Monday, February 2, 2009

Circular migration takes shape between Mauritius and France

By Hamish Ramdharry, 16th January, 2009

The Franco-Mauritian treaty on circular migration is in the final stages. French trained Mauritian employees will return to the country on expiry of their contract and Government expects them to turn employers when they are back home, says Foreign Minister, Dr Arvin Boolell.

The first batch of Mauritians will be off to work by October 2009, the Minister says and explains that this treaty is highly beneficial to budding Mauritian entrepreneurs.

“The first 500 workers will be ready to leave under the programme by October this year and many more are to follow,” he adds.

He points out that locals who are working in a particular sector may have the opportunity to work with French based entrepreneurs in scarcity areas for a maximum period of fifteen months. The workers will increase their knowledge and skills and, at the same time, have the opportunity to save some money.

These people, when they return, will be supported to open a business with the money they have saved and the skills they have gained. If for example they have saved euros 1000, the Mauritian Government and the French Government will increase the sum with a matching grant and in the end the entrepreneurs will have euros 2000 to start their business. The idea is that, when they leave as employees, they will return as employers and create jobs,” says Minister Boolell before adding: “It is not compulsory for them to take advantage of the matching grant. It would be wise to grasp this advantage as it will be beneficial to them. There are one million euros available for re-skilling and we must identify the needs of France.”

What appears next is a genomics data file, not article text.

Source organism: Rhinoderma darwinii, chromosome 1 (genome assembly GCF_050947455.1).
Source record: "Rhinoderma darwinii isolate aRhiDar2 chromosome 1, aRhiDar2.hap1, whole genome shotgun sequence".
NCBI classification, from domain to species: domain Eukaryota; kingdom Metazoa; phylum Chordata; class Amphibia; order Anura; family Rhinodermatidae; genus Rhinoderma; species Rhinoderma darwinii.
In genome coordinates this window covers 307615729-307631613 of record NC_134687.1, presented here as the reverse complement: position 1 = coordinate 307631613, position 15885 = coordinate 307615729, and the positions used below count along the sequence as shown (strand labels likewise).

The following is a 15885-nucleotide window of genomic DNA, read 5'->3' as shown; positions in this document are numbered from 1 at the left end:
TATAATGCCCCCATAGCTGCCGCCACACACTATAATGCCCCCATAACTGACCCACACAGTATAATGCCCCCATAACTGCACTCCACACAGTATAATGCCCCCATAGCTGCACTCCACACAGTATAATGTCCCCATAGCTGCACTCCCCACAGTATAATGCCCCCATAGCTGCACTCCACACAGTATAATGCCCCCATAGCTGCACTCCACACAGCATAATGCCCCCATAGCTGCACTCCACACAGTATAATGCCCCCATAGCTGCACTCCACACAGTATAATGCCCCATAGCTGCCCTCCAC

According to the Foreign Office, there are 61 sectors that are in demand and a wide range of jobs are on the cards. People with formal and informal skills are required to work in France, and Mauritius will benefit from the experience as they apply this in the country.

“This is an excellent initiative and on a basis of reciprocity, French workers will be coming to Mauritius. Those who go abroad will benefit from accompanying measures in finding lodging in the vicinity of their place of work and they will have health and insurance support also.”

Ministry of Immigration, Integration, National Identity and Development Partnership, assistant director, Hubert Blaison, points out that despite a recession running through Europe, the time is ripe for circular migration. He feels that such initiatives will benefit all parties and will bring much needed expertise to the country. “This is a pilot project and we will make sure that everything is in order to ensure that this initiative will be a success. We will see how things go and make adjustments and tweaks as things progress. We hope that more will follow,” he says.

He adds that the sector that would prove most beneficial to both countries in terms of employment and expertise is the hotel sector. “This is an area where we can learn from both countries and people, on their return, can start their own business or bring added value to already established hotel players,” he says.